Vaccinations

Virbac

Pets & Vets exclusively uses Virbac Vaccines in all our clinics.

There are 7 main vaccinations that your puppy should receive:

  • Canine parvovirus
  • Distemper
  • Hepatitis
  • Canine Parainfluenza Virus
  • Bordetella bronchisepta
  • Leptospirosis
  • Coronavirus

The problem with vaccinations is that you do not see the benefits. You can’t actually see your dog fighting off a lethal disease because it has been vaccinated. Remember that the diseases that vaccines protect against are still out there. It’s easy to become complacent when you don’t actually see the pitfalls of not vaccinating. If a few pups miss out on vaccinations, chances are that they may even get through life without an incident, but this is hardly proof that vaccinations aren’t necessary. When many pups in a population do not receive vaccinations then the diseases that are endemic in our society will strike hard, fast and without favour or mercy. The Pilbara is home to many unvaccinated dogs which makes is much more important to keep you pets up to date with their needles.

Parvovirus presents as severe gastroenteritis as it strips the internal lining of the gut causing the infected dog to dehydrate and even haemorrhage. The virus is still a threat with puppies at greatest risk.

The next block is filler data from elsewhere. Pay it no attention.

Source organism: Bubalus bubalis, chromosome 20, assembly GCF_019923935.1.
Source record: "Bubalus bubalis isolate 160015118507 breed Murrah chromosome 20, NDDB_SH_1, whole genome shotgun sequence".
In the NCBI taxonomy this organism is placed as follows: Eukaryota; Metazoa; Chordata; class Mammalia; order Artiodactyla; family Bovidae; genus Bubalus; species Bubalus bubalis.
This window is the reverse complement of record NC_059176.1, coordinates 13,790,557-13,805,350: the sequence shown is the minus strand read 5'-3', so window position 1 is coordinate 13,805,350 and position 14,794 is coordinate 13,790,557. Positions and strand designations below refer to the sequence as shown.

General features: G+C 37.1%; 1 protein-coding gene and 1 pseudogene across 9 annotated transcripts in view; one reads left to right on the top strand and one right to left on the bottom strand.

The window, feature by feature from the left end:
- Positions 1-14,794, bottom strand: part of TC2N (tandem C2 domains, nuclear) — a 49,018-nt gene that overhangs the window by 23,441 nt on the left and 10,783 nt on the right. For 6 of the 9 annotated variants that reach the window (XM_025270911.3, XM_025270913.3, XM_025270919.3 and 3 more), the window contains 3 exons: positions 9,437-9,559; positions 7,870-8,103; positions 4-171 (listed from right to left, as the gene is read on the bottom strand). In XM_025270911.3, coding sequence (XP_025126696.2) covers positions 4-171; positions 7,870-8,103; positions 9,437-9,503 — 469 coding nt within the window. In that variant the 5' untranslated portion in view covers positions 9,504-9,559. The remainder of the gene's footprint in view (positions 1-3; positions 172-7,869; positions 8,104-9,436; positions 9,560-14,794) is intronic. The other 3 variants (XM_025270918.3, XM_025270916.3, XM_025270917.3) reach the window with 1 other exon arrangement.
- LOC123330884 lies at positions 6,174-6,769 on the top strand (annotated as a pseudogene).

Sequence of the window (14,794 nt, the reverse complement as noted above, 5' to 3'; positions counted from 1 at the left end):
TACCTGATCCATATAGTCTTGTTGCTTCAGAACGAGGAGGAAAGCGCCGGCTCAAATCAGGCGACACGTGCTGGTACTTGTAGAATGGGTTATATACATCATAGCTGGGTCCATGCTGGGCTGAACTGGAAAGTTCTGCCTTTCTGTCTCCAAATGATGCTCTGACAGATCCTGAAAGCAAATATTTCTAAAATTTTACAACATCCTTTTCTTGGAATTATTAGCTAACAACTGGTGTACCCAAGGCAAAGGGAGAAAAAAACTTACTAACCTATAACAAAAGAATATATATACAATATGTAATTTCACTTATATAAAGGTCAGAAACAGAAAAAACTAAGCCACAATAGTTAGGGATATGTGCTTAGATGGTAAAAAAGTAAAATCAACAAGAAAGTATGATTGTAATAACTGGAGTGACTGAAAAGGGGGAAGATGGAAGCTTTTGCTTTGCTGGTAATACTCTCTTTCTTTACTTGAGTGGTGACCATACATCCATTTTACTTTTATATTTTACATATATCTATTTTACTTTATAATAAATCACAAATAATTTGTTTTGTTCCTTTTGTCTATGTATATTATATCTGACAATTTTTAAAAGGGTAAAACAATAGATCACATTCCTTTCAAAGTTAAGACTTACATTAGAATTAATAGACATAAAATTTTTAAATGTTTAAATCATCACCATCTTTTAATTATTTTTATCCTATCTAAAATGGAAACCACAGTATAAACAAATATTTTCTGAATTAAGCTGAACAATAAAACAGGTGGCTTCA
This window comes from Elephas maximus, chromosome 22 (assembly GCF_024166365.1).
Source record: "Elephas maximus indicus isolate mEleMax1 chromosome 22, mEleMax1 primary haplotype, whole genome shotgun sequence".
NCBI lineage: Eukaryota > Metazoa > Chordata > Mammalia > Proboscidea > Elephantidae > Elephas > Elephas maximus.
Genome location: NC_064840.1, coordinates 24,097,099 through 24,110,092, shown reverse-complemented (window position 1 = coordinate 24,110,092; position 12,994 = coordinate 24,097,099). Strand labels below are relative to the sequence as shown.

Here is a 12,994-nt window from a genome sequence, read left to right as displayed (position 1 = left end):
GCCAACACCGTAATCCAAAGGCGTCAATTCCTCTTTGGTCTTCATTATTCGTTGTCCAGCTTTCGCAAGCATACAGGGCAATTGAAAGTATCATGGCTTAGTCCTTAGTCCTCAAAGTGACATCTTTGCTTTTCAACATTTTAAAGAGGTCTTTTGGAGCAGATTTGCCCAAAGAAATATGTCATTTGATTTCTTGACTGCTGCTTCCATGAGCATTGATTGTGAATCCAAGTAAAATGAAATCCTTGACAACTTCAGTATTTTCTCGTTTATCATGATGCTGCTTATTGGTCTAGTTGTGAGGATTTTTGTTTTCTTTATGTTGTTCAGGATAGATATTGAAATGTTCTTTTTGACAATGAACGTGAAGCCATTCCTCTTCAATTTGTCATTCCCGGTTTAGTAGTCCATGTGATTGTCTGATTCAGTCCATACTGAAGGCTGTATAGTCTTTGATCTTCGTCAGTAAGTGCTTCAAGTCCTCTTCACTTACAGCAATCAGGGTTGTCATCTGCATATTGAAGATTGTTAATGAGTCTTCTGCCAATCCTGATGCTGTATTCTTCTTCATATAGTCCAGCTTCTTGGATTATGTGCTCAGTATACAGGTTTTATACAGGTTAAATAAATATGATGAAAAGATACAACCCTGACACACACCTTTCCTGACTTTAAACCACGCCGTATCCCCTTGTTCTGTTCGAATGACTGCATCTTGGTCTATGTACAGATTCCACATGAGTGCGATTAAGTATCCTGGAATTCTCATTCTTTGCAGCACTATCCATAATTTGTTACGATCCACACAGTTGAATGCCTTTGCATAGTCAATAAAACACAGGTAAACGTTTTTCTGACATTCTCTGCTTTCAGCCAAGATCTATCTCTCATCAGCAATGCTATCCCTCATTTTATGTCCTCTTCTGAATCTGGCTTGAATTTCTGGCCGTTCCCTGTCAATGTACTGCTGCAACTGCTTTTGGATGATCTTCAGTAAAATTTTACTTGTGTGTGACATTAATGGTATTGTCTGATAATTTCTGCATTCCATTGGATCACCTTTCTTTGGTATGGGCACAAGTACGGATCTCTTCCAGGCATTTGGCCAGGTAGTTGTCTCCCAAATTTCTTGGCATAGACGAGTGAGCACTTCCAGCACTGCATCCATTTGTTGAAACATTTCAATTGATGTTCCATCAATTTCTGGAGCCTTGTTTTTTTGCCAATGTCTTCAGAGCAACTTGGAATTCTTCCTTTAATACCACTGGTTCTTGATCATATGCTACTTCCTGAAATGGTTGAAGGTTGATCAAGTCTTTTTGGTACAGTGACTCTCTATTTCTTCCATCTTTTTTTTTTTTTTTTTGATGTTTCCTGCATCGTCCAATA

Distemper is a virus that hits quickly when contact is made with an unprotected victim. Dogs will present with fever, signs of pneumonia and usually develop severe neurological signs such as seizures. Death is not always the conclusion, but animals that do recover are usually left with permanent defects.

Canine hepatitis is a virus that affects the liver. The function of this organ is drastically impaired so massive supportive therapy is imperative in dogs infected with the virus.

Vaccines from these 3 diseases are essential (C3 vac) and commence around 6 weeks of age. Be aware that maternal antibodies can interfer greatly with vaccination at this time and check with the breeder or vet that all is fine. All pups need boosters at 12 weeks and 16 weeks of age. You must keep your pet well away from areas where other dogs until 14 days after its last vaccination. From then on, annual vaccinations are recommended to maintain your dog’s protection against these deadly viruses.

Kennel cough is a highly infectious disease related to the influenza virus that causes a persistent, hacking cough. The two bugs that cause this cough are parainfluenza virus & Bordetella bronchiseptica. Vaccines for kennel cough are available and while they are effective don’t expect 100% protection – like a flu vaccine for humans. Nevertheless, vaccinated animals that do contact the disease overcome it quickly if their immune system is otherwise healthy.

Leptospirosis is a bacterium that can be carried by rodents. If a rat or mouse is infected with leptospirosis urinates in a dogs drinking water or is caught and eaten by a dog, the dog will be infected. The bacteria colonise in the kidneys, resulting in jaundice and death due to renal failure. The whole problem can be avoided by annual vaccination for these bacteria.